• packaging (glass bottles, waxed cardboard cartons)
  • supply (home-delivery, supermarket)
  • diversification (full-cream cow's milk, skim, soy, goat etc)

Then show students the photograph of the milk bottle circa 1930–1950. (Note the difference between the medium – a colour photograph – and the object which is quite old.) Where would the object (not the photograph) go in the timeline?

Now show students the colour poster from the 1930s and ask them where this one should go in the timeline. How does it compare to advertisements you see today?

2. Research and contextualise

Curriculum links

Materials

  • pen and paper or an audio recording device
  • drawing materials or pen and paper

Method

As a homework task, encourage students to ask an elder in their family (such as a grandparent) if they remember being given milk to drink at school. Is it a happy memory? Why or why not? If they don't recall being given milk at school, ask them what other milk-related memories they have. Did they have milk home-delivered? Did they ever milk a cow?

Record the elder's response either with an iPod or other audio recorder, or by writing some notes.

In class, report on what they heard, either in handwriting or by drawing a picture.

3. Empathise and speculate

Curriculum links

  • Students consider the government policy to provide milk to school children and imagine another policy for health promotion.
  • Year 1 - Link opens in a new website.ACHHS036, Link opens in a new website.ACHHS038
  • Year 2 - Link opens in a new website.ACHHS052, Link opens in a new website.ACHHS054

Materials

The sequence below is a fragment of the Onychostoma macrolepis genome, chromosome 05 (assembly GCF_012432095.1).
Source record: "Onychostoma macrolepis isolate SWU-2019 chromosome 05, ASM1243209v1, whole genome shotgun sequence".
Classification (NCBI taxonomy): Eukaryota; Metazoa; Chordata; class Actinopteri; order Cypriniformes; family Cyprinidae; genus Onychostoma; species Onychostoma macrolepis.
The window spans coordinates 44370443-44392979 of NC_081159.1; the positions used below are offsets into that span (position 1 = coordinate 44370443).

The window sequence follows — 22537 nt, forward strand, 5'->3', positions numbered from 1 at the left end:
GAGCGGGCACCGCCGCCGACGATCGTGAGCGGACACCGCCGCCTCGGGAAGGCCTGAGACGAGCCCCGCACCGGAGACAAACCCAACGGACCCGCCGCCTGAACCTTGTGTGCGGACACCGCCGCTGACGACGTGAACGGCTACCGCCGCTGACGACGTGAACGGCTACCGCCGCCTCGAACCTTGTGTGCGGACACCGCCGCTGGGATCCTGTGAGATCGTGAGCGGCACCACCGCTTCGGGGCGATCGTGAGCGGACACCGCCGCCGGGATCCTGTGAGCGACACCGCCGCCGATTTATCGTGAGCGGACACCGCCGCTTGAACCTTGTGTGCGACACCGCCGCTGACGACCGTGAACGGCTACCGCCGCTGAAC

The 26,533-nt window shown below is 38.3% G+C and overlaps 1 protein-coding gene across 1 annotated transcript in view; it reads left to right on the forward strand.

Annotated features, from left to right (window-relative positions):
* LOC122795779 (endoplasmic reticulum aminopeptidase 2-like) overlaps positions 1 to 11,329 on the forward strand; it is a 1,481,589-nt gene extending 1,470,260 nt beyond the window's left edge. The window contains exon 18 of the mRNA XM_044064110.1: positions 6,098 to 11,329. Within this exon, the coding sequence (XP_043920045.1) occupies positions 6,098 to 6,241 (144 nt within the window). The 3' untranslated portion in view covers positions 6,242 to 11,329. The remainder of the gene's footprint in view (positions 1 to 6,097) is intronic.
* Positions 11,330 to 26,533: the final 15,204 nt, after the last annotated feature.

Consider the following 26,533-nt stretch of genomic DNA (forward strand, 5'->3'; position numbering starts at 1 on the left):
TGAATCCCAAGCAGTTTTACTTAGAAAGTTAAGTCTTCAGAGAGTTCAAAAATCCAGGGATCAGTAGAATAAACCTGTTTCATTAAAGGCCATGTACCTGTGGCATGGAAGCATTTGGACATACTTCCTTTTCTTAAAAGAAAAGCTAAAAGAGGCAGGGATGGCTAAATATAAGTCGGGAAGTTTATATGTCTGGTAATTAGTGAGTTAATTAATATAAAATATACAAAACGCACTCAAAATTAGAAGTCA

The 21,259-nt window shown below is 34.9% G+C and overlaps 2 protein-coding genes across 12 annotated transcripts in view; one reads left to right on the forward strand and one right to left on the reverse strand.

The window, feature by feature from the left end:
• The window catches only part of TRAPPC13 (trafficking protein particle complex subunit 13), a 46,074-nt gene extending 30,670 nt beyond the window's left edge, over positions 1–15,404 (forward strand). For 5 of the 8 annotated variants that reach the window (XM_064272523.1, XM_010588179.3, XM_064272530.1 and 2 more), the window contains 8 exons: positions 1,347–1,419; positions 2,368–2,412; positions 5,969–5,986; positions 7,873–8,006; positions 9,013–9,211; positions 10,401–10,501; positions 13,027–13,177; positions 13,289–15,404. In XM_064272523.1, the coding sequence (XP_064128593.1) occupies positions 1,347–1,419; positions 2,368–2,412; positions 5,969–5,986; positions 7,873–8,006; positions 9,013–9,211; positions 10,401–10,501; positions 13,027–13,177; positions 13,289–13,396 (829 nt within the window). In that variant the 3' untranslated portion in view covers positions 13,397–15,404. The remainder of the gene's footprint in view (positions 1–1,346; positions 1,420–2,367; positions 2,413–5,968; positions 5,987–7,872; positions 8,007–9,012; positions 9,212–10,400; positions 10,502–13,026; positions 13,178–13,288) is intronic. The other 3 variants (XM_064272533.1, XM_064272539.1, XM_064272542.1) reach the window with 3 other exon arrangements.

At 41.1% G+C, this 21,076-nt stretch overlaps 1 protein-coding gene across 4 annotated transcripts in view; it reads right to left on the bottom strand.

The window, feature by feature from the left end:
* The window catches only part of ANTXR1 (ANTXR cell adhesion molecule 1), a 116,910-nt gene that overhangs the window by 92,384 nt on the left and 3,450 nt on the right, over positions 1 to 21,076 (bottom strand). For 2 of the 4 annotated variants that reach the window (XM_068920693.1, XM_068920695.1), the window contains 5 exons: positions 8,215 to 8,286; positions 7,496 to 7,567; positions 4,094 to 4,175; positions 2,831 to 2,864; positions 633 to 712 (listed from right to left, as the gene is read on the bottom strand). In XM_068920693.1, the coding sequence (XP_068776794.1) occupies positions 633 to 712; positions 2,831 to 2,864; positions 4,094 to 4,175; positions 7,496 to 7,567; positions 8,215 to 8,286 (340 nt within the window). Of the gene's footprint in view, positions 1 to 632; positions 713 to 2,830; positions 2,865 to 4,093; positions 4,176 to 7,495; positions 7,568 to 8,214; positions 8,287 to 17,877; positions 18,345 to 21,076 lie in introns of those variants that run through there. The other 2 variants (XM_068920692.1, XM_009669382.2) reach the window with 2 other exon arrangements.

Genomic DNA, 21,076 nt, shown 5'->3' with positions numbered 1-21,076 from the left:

• imagination!

Method

  • Watch the video Milk – White River of Life, made in 1946 to promote the health benefits of drinking milk.
  • Read the letter from the 'Free Milk and Nutritional Council of Western Australia' to the prime minister (9 December 1943 – first two pages of this National Archives file).

Talk to the class about the role of government in helping citizens to be healthy. Refer students back to the coloured poster and the photograph of school children drinking milk, and explain that in the past, the government wanted everyone to drink milk because they wanted everyone to benefit from the vitamins and minerals in milk. You might like to share some of the contents of the letter to the prime minister, to explain the circumstances that led to the free milk scheme.

Ask the students what they learned about the free milk scheme by talking to their grandparents. Are there disadvantages as well as advantages to the free milk scheme?

In small groups, ask students to think of another way the government could promote health among the population. What actions could people take to improve their health? How could the government encourage people to do that? What would inspire people to change their behaviour?

Students could present their idea in one of two ways:

  • as a graphic poster, which they then show and explain to the class, or
  • as a short play

In either case, students could present their idea in three parts:

  • the problem their idea addresses
  • how it works – what action is taken? How does it change people's behaviour?
  • the result

More

Go to Feeding the family and the teacher support video.

Go to other pages in this resource:

Feedback

We hope this resource makes teaching and learning history easy and fun. Let us know how it works for you and your students  we welcome your feedback.



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The curriculum links in this resource are drawn from the Australian Curriculum, Assessment and Reporting Authority (ACARA), Australian Curriculum: History website.